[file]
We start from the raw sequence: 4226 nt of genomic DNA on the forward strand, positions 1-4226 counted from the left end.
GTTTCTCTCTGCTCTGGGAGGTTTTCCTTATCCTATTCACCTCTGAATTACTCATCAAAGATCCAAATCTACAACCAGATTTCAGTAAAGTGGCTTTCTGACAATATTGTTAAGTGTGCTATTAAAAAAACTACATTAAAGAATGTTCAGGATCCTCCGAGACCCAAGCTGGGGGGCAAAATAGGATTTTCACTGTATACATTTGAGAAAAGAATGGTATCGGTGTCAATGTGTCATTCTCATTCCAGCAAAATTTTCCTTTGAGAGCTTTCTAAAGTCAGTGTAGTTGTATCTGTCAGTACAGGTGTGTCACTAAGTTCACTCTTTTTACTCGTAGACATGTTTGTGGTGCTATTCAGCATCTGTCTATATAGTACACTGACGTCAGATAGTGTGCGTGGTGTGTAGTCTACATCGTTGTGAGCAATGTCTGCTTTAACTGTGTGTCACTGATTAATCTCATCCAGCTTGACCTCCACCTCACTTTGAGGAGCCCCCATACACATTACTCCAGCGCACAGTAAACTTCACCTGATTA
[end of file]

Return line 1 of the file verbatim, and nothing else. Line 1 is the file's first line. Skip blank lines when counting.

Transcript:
We start from the raw sequence: 4226 nt of genomic DNA on the forward strand, positions 1-4226 counted from the left end.